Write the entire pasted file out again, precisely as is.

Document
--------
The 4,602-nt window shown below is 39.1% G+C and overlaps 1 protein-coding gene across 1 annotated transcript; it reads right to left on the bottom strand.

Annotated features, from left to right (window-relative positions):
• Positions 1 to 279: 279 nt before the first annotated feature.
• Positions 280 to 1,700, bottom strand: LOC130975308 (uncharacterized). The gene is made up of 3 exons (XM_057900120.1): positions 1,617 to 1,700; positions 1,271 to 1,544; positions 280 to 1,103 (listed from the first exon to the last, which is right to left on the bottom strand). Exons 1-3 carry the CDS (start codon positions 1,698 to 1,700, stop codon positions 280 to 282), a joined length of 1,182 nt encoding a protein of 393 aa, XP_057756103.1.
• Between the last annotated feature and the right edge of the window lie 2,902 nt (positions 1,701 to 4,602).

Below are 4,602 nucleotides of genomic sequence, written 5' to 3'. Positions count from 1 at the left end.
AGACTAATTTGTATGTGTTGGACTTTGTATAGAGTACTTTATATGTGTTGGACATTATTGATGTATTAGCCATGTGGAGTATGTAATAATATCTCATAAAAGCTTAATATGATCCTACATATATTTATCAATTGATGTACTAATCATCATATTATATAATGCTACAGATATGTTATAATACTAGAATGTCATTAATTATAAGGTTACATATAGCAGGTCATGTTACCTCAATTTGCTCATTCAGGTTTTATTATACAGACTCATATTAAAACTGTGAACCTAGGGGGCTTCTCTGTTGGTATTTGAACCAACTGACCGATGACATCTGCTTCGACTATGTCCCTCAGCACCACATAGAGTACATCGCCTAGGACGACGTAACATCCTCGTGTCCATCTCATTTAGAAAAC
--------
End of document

The 4,602-nt window shown below is 39.1% G+C and overlaps 1 protein-coding gene across 1 annotated transcript; it reads right to left on the bottom strand.

Annotated features, from left to right (window-relative positions):
• Positions 1 to 279: 279 nt before the first annotated feature.
• Positions 280 to 1,700, bottom strand: LOC130975308 (uncharacterized). The gene is made up of 3 exons (XM_057900120.1): positions 1,617 to 1,700; positions 1,271 to 1,544; positions 280 to 1,103 (listed from the first exon to the last, which is right to left on the bottom strand). Exons 1-3 carry the CDS (start codon positions 1,698 to 1,700, stop codon positions 280 to 282), a joined length of 1,182 nt encoding a protein of 393 aa, XP_057756103.1.
• Between the last annotated feature and the right edge of the window lie 2,902 nt (positions 1,701 to 4,602).

Below are 4,602 nucleotides of genomic sequence, written 5' to 3'. Positions count from 1 at the left end.
AGACTAATTTGTATGTGTTGGACTTTGTATAGAGTACTTTATATGTGTTGGACATTATTGATGTATTAGCCATGTGGAGTATGTAATAATATCTCATAAAAGCTTAATATGATCCTACATATATTTATCAATTGATGTACTAATCATCATATTATATAATGCTACAGATATGTTATAATACTAGAATGTCATTAATTATAAGGTTACATATAGCAGGTCATGTTACCTCAATTTGCTCATTCAGGTTTTATTATACAGACTCATATTAAAACTGTGAACCTAGGGGGCTTCTCTGTTGGTATTTGAACCAACTGACCGATGACATCTGCTTCGACTATGTCCCTCAGCACCACATAGAGTACATCGCCTAGGACGACGTAACATCCTCGTGTCCATCTCATTTAGAAAAC